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Table of Contents   - Piledriving the Patriarchy   - Risk and Respect   - Turned Away   - United in Sisterhood   - The Defeated "Master of War"
Table of Contents   - A Messy Success   - Tuned Out   - Daybreak   - A World of Difference   - Small Loans Big Difference
Table of Contents   - Growth From Tradition   - Rooted in Controversy   - Lithium Rush   - Sticking Together   - Landlocked


The rising sun revealed the crowds on hillsides who had been waiting in the dark chill of a South American winter. The light illuminated their silhouettes, their faces and the wiphala, a rainbow-colored symbol of the Indigenous people who are the majority in Bolivia.

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   This was sunrise on the winter solstice in Bolivia, the dawn of the Indigenous new year. It was a day to start anew, to reflect on what the people could make of their future.
   The country itself is in the early stages of a new chapter in its history, one in which the majority finally rules. Like the United States, Bolivia is a post-colonial country. The U.S. cast off England and rules itself now. Bolivia wants to do the same, but even after winning independence from Spain in 1825, it has been run by the descendants of the colonial elite and has been stuck under the thumb of world powers with more money and international sway. In both Bolivian political speech and graffiti scrawled across walls of homes and businesses, cries against imperialism are directed at the U.S. in particular. There, we are called el imperio, the empire.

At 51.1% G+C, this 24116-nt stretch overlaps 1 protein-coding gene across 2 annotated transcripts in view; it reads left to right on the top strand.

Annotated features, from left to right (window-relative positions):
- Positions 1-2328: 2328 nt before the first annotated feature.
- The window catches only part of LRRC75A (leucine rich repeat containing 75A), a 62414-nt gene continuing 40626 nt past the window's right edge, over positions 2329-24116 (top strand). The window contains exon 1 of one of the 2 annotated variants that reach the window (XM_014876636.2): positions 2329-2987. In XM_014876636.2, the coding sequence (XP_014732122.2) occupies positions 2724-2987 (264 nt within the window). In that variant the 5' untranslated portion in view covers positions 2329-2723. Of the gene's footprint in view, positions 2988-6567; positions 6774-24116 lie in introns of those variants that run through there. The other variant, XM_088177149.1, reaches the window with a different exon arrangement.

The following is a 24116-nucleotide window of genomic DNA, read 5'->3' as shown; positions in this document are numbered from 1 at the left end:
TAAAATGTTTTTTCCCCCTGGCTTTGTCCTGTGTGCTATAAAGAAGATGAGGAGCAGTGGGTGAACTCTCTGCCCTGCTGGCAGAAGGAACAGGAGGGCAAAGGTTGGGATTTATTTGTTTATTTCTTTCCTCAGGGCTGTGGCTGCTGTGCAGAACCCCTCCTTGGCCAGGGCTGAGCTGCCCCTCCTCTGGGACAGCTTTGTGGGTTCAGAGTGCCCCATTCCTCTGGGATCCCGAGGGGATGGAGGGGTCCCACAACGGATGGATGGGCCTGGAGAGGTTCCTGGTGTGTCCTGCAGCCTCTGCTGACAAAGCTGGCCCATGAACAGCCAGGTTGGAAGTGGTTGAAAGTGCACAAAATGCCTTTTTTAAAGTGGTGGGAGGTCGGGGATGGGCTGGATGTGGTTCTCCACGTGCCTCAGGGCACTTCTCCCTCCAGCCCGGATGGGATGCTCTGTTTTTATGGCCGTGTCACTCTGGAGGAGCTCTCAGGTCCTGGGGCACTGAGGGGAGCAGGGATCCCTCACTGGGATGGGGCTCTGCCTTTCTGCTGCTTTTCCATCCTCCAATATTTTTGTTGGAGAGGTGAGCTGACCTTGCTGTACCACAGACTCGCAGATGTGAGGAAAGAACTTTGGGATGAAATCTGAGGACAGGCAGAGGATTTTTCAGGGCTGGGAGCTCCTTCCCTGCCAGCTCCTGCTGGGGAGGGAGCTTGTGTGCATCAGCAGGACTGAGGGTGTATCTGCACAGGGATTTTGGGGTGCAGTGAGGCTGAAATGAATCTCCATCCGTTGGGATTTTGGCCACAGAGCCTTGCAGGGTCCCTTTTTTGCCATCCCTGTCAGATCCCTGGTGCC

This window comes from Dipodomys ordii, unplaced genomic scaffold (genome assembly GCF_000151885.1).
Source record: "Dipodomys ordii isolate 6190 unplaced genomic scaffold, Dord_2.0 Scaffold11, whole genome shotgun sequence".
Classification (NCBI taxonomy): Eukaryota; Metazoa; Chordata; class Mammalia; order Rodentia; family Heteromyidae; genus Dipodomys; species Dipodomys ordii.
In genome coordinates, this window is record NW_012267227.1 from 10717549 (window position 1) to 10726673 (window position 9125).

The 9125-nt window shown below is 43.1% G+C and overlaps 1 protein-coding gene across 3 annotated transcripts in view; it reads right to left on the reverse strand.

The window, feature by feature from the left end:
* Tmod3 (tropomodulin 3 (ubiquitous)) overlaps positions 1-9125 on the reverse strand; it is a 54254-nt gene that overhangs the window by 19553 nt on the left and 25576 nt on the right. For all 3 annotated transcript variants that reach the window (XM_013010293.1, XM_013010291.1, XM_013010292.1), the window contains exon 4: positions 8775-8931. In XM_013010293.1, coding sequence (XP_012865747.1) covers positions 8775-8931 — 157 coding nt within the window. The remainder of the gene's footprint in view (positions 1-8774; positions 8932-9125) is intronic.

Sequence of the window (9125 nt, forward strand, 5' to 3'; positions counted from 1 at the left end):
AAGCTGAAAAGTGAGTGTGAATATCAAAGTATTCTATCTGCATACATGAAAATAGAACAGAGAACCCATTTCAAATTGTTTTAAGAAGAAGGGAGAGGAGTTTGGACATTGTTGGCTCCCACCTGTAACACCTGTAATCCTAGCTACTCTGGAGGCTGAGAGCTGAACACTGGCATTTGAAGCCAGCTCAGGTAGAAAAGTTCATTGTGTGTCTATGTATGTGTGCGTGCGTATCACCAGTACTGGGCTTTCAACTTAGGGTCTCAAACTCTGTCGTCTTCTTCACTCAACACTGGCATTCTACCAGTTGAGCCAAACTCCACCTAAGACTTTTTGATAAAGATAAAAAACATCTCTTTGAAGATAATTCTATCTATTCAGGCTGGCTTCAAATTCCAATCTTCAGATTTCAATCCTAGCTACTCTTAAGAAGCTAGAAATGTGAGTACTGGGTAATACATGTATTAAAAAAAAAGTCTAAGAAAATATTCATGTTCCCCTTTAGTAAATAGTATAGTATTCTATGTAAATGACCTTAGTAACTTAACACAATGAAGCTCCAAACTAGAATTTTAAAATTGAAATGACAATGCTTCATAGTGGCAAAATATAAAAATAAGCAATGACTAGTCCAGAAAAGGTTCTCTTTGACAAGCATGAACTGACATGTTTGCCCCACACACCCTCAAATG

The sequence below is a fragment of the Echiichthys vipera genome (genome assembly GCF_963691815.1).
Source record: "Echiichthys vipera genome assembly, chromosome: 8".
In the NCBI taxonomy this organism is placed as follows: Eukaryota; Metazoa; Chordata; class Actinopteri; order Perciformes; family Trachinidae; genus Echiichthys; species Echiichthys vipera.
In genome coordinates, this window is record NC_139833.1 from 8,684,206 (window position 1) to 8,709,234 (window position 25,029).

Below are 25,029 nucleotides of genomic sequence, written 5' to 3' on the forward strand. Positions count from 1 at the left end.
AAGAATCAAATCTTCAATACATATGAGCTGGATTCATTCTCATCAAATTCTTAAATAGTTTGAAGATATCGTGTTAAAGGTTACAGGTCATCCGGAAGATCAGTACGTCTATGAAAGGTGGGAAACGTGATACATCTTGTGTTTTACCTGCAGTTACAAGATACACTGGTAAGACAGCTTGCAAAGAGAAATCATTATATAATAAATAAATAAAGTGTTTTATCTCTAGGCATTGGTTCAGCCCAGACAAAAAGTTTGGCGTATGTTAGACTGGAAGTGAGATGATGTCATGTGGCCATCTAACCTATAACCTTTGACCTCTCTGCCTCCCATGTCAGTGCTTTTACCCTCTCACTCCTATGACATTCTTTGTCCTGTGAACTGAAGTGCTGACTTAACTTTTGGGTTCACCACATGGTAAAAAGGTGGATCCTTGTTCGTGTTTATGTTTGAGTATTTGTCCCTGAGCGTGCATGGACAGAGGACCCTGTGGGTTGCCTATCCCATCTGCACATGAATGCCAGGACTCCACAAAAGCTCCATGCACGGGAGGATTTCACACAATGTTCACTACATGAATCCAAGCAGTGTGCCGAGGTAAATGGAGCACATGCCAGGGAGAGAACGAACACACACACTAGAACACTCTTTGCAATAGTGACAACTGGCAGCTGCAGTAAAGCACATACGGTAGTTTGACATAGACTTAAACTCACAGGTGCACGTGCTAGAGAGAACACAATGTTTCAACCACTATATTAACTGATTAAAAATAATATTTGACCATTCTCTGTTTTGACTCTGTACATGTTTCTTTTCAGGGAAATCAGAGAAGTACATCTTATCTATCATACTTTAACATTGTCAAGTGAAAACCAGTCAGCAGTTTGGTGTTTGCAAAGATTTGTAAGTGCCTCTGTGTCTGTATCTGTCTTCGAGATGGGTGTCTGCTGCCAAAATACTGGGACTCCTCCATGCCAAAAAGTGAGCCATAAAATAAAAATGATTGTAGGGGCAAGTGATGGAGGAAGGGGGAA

But Bolivia and the United States are linked by history, by current politics and even by some common ideals among their people. Especially that pursuit of self-rule.
   Bolivians want their government to reflect who they are and what they need. President Evo Morales is the first Indigenous person in that office, and his election is the product of years of Indigenous political movement
Now, Bolivia is fighting to be recognized on the world stage — both economically and politically — as a country that can make its own decisions, without interference in its internal affairs. How Bolivia runs itself, how it uses its natural riches, such as lithium and natural gas, is something Bolivians — more than 10 million citizens of South America's poorest country — want to determine themselves.
   Journalism students and professors at the University of Nebraska-Lincoln traveled to Bolivia in June 2010 to report on the current cultural and political evolution there. That situation includes Bolivia's relations with the U.S., the social change in motion now that the Indigenous majority has finally achieved fair representation in politics, the economic potential of natural resources, the historic disadvantages not yet resolved and the beautiful diversity of a place where something as simple as a person's hat — be it a round bowler, a flatbrimmed hat made of straw or a colorful, tasseled, knit cap — is a testament to where they come from and who they are.